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While there is a history of atheist/agnostic thought within the Hindu philosophical tradition, have there ever been actual communities of atheist/agnostic Hindus?

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Yes. There is a system of philosophy known as Lokayata which supports atheism. The followers of this system are known as Charvakas. Bruhaspati founded this branch of philosophy. Charvakas do not believe in Heaven, Hell, Soul and Karma

  • Do you have any details about the Charvakas — who they were, where they lived, how they interfaced with others around them, etc.? – Anirvan Jun 18 '14 at 23:25
  • Other than Charvakas, Mimamsa & Sankhya are non-theistic. I.e they do not prescribe a creator & sustainer God, but derive their ethics(karma, dharma) from the Vedas. In other words their interpret Vedas non-theistically. – Bharat Jun 18 '14 at 23:28
  • @Anirvan, Charvakas were a sect who became extinct. But that does not mean they were persecuted as Marxist historians would like to portray but their samparshaya couldn't sustain itself in a country which was deeply spiritual. They were materialistic non-theists while Sankhya & Mimamsa were spiritual non-theists(like Buddhists & Jains). – Bharat Jun 18 '14 at 23:31
  • @RBK, your comment naming the Mimamsa and Sankhya are helpful, and should probably be a standalone answer. Thanks! – Anirvan Jun 18 '14 at 23:33
  • Sure, will make it a standalone answer. – Bharat Jun 18 '14 at 23:34
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There have been 4 main non-theistic(nirīśvara-vāda) schools in Hinduism:

  1. Sāṃkhya
  2. Yoga
  3. Purva Mīmāṃsā
  4. Cārvāka

Cārvāka was a materialistic non-theistic school. I.e they believed in only pratyakṣa(perception) pramāna(valid means to knowledge). This puts them in the material realm. A simplified view of their philosophy would be : "If you can see something which exists, it must be true or else it is false. I cannot see Brahman, so Brahman does not exist. I can see this tree, so this tree exists."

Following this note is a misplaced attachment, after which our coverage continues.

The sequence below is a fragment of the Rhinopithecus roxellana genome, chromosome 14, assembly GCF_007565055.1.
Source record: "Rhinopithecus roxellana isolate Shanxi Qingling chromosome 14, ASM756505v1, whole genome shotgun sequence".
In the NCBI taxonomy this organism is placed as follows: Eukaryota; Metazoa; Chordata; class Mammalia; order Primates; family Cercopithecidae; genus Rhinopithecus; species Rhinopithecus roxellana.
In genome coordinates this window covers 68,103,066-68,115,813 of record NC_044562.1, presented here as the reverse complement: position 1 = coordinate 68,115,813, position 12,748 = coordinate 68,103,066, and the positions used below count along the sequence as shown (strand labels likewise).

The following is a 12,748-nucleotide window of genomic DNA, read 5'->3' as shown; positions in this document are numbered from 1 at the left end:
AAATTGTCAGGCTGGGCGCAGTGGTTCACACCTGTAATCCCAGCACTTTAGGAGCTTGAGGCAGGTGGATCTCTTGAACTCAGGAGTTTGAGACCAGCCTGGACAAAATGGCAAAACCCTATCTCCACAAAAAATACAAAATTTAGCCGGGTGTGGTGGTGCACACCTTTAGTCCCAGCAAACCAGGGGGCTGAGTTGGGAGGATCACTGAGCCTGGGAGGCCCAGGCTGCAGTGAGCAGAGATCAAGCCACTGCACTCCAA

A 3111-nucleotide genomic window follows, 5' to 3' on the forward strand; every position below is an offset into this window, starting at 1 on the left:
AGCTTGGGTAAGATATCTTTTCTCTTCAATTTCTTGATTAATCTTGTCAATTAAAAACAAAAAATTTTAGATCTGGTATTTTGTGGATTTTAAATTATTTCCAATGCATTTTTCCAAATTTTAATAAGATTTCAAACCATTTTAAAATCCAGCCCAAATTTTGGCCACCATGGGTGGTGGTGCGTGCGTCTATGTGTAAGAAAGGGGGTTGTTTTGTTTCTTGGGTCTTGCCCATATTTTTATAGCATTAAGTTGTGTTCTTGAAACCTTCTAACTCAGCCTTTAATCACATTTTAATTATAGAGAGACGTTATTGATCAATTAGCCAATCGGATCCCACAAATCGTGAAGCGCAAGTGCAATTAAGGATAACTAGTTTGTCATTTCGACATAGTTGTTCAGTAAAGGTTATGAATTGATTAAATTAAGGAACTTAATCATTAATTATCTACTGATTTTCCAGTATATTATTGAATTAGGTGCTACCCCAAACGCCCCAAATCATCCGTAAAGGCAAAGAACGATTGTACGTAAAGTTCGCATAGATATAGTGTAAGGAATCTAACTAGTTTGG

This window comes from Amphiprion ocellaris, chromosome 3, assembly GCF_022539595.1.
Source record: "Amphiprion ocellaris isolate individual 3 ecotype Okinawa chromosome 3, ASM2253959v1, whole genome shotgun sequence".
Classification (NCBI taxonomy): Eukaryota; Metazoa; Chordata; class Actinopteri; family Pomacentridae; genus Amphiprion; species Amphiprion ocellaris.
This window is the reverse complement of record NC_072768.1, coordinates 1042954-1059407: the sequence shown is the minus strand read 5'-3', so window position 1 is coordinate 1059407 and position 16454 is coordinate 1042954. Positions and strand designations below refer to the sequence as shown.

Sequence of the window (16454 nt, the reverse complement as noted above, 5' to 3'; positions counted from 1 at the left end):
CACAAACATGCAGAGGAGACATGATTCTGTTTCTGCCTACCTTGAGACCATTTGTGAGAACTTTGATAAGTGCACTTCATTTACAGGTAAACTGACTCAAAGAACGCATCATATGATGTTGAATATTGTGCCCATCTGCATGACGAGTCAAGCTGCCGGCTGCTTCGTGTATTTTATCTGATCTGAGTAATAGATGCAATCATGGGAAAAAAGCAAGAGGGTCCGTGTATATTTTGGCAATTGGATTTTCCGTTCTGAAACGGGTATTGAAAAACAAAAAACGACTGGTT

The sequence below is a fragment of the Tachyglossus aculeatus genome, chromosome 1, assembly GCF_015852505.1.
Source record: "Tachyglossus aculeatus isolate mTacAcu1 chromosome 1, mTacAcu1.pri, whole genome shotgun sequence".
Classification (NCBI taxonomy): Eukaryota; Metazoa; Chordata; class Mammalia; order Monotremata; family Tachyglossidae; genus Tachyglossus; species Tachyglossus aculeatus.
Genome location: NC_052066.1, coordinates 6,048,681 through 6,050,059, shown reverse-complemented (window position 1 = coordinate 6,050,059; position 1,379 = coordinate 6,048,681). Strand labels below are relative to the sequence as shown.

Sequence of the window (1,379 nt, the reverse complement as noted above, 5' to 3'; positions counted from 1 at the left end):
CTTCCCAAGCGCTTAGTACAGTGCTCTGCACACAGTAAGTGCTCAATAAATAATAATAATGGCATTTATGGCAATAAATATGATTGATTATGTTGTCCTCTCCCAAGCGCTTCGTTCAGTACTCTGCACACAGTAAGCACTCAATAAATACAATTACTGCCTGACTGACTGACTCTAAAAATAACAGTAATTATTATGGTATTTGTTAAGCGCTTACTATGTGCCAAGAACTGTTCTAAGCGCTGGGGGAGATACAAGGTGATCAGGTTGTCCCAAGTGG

The first 3 are spiritual non-theistic schools. I.e they believe in more than just perception and extend valid means of knowing to meta-physical realms. These are similar to Buddhism & Jainism in rejecting a creator God but not rejecting the meta-physical realms which are beyond human perception(similar only in this aspect).

Cārvāka is not usually grouped along with Sāṃkhya, Purva Mīmāṃsā & Yoga despite all the 4 being non-theistic is because Cārvāka doesn't consider śabda pramāna(Śruti or Vedas) to be valid means of knowledge, while the others do. They(the former 3) interpret Vedas non-theistically, mainly as a source of ethics(Karma, Dharma) only and don't believe in creator & sustainer God.

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    Yoga is a theistic school. Patanjali's Yoga Sutra I.24 says 'Ishwara is a special kind of Being, untouched by ignorance and the products of ignorance, not subject to karmas or samskaras or the results of action'. – Pradip Gangopadhyay Jan 24 '16 at 5:33
  • Only charvaka is Nastika for list you mentioned. – Paṇḍyā Jun 8 '17 at 13:41
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    @Pandya Nastika does not mean atheistic. It refers to those who reject Vedic authority. They may or may not be atheist. – user13107 Oct 12 '17 at 5:39
  • Theism & atheism are concepts alien to Indic thought. Unfortunately we have to use them while using English. Nāstika just means those who don't confirm to a philosophical view point. For example, the Buddhists considered Cārvāka, Ājīvikas and Jains as 'Nāstika'. None of these schools mentioned are 'theistic'. – Bharat Oct 12 '17 at 17:03

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